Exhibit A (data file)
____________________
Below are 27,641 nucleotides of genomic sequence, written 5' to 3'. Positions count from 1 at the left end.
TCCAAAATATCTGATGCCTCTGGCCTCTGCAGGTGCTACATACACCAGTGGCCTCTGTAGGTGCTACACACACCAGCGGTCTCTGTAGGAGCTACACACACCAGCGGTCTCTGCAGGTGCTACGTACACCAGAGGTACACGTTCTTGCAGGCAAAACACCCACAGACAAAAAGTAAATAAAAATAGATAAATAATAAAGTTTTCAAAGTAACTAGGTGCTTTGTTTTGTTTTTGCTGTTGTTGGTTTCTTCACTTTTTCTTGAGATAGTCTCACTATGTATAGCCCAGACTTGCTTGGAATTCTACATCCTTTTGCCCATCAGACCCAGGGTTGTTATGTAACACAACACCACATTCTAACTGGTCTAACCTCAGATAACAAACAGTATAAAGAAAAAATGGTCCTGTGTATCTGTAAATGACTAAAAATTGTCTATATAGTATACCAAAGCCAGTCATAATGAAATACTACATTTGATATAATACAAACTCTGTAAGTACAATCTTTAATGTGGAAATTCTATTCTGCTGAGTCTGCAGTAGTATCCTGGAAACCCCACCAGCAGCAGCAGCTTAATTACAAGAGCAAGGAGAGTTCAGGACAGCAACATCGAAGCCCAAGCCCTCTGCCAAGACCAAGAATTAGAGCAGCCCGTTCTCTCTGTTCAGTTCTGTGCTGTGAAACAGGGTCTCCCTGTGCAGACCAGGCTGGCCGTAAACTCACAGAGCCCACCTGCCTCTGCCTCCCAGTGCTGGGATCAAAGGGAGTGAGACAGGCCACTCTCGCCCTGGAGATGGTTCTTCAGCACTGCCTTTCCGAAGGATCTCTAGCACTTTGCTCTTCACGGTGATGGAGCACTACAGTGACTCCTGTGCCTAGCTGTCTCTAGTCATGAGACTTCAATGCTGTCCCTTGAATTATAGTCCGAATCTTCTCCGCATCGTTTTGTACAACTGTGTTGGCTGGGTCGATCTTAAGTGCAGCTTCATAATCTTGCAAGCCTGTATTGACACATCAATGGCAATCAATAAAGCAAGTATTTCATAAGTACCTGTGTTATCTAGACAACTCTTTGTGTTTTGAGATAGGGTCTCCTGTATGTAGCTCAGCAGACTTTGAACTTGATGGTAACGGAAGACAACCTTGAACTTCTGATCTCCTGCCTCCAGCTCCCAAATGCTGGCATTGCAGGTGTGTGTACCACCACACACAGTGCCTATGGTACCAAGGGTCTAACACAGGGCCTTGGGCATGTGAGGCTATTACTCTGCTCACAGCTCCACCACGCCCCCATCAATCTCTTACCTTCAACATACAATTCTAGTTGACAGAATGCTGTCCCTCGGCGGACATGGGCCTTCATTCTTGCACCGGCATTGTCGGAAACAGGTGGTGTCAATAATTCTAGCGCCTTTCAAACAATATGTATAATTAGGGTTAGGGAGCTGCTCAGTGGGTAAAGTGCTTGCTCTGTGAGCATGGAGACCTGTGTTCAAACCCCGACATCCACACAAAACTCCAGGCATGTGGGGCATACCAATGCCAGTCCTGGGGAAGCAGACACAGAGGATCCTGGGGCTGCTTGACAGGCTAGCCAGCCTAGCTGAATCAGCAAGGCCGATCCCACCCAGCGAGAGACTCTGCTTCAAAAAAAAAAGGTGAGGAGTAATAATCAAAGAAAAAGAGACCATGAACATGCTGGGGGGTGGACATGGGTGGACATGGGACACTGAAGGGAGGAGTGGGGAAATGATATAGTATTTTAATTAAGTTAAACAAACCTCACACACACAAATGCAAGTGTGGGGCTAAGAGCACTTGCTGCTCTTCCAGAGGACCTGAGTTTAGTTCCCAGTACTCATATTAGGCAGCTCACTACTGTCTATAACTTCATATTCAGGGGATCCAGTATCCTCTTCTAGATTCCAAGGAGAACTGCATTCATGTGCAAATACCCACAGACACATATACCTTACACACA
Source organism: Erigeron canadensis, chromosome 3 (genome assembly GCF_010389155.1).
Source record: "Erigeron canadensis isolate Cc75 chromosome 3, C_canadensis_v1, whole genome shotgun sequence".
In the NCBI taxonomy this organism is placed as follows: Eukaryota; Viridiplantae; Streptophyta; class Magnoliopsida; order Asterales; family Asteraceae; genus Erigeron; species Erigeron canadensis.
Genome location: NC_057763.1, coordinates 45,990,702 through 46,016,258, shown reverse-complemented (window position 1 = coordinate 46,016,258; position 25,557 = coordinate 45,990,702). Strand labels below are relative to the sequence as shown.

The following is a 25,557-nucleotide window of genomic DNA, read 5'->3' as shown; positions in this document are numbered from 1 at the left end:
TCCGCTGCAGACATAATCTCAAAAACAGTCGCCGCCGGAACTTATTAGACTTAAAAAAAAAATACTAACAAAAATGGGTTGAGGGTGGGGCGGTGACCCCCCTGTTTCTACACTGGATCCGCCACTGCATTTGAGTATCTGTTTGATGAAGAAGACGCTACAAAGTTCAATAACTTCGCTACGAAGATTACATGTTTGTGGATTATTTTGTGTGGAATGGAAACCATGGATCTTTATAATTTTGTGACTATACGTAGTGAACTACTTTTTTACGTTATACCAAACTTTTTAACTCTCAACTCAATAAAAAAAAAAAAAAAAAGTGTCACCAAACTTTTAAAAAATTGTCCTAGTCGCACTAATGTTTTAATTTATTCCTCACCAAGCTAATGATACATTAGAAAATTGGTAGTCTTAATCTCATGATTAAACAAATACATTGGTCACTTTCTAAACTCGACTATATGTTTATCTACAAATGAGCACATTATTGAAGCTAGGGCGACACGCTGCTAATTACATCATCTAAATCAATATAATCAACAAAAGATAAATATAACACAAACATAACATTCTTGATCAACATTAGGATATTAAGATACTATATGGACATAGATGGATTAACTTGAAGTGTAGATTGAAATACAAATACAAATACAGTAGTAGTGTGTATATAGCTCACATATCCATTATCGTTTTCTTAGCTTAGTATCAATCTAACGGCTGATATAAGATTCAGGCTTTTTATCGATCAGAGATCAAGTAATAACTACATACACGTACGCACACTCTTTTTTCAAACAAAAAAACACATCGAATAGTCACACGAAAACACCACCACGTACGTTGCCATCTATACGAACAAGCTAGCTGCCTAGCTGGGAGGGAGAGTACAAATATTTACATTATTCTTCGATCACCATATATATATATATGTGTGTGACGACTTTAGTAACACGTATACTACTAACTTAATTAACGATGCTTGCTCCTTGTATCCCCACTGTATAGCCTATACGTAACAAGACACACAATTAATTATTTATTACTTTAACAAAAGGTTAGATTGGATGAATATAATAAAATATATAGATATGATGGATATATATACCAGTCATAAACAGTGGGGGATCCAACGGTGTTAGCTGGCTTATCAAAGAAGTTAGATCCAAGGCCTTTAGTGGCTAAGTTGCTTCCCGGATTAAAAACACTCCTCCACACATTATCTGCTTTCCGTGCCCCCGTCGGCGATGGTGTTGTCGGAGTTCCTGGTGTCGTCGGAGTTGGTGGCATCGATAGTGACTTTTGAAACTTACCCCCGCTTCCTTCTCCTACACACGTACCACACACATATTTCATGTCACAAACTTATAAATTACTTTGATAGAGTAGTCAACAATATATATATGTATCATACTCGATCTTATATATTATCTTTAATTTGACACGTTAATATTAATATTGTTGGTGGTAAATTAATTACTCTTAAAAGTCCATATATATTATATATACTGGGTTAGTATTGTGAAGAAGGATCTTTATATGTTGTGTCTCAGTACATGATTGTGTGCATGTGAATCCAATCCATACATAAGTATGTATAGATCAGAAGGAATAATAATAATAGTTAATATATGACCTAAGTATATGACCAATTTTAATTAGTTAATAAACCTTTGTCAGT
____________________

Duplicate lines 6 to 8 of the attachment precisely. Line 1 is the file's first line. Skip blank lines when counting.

Genome location: NC_057763.1, coordinates 45,990,702 through 46,016,258, shown reverse-complemented (window position 1 = coordinate 46,016,258; position 25,557 = coordinate 45,990,702). Strand labels below are relative to the sequence as shown.

The following is a 25,557-nucleotide window of genomic DNA, read 5'->3' as shown; positions in this document are numbered from 1 at the left end:
TCCGCTGCAGACATAATCTCAAAAACAGTCGCCGCCGGAACTTATTAGACTTAAAAAAAAAATACTAACAAAAATGGGTTGAGGGTGGGGCGGTGACCCCCCTGTTTCTACACTGGATCCGCCACTGCATTTGAGTATCTGTTTGATGAAGAAGACGCTACAAAGTTCAATAACTTCGCTACGAAGATTACATGTTTGTGGATTATTTTGTGTGGAATGGAAACCATGGATCTTTATAATTTTGTGACTATACGTAGTGAACTACTTTTTTACGTTATACCAAACTTTTTAACTCTCAACTCAATAAAAAAAAAAAAAAAAAGTGTCACCAAACTTTTAAAAAATTGTCCTAGTCGCACTAATGTTTTAATTTATTCCTCACCAAGCTAATGATACATTAGAAAATTGGTAGTCTTAATCTCATGATTAAACAAATACATTGGTCACTTTCTAAACTCGACTATATGTTTATCTACAAATGAGCACATTATTGAAGCTAGGGCGACACGCTGCTAATTACATCATCTAAATCAATATAATCAACAAAAGATAAATATAACACAAACATAACATTCTTGATCAACATTAGGATATTAAGATACTATATGGACATAGATGGATTAACTTGAAGTGTAGATTGAAATACAAATACAAATACAGTAGTAGTGTGTATATAGCTCACATATCCATTATCGTTTTCTTAGCTTAGTATCAATCTAACGGCTGATATAAGATTCAGGCTTTTTATCGATCAGAGATCAAGTAATAACTACATACACGTACGCACACTCTTTTTTCAAACAAAAAAACACATCGAATAGTCACACGAAAACACCACCACGTACGTTGCCATCTATACGAACAAGCTAGCTGCCTAGCTGGGAGGGAGAGTACAAATATTTACATTATTCTTCGATCACCATATATATATATATGTGTGTGACGACTTTAGTAACACGTATACTACTAACTTAATTAACGATGCTTGCTCCTTGTATCCCCACTGTATAGCCTATACGTAACAAGACACACAATTAATTATTTATTACTTTAACAAAAGGTTAGATTGGATGAATATAATAAAATATATAGATATGATGGATATATATACCAGTCATAAACAGTGGGGGATCCAACGGTGTTAGCTGGCTTATCAAAGAAGTTAGATCCAAGGCCTTTAGTGGCTAAGTTGCTTCCCGGATTAAAAACACTCCTCCACACATTATCTGCTTTCCGTGCCCCCGTCGGCGATGGTGTTGTCGGAGTTCCTGGTGTCGTCGGAGTTGGTGGCATCGATAGTGACTTTTGAAACTTACCCCCGCTTCCTTCTCCTACACACGTACCACACACATATTTCATGTCACAAACTTATAAATTACTTTGATAGAGTAGTCAACAATATATATATGTATCATACTCGATCTTATATATTATCTTTAATTTGACACGTTAATATTAATATTGTTGGTGGTAAATTAATTACTCTTAAAAGTCCATATATATTATATATACTGGGTTAGTATTGTGAAGAAGGATCTTTATATGTTGTGTCTCAGTACATGATTGTGTGCATGTGAATCCAATCCATACATAAGTATGTATAGATCAGAAGGAATAATAATAATAGTTAATATATGACCTAAGTATATGACCAATTTTAATTAGTTAATAAACCTTTGTCAGT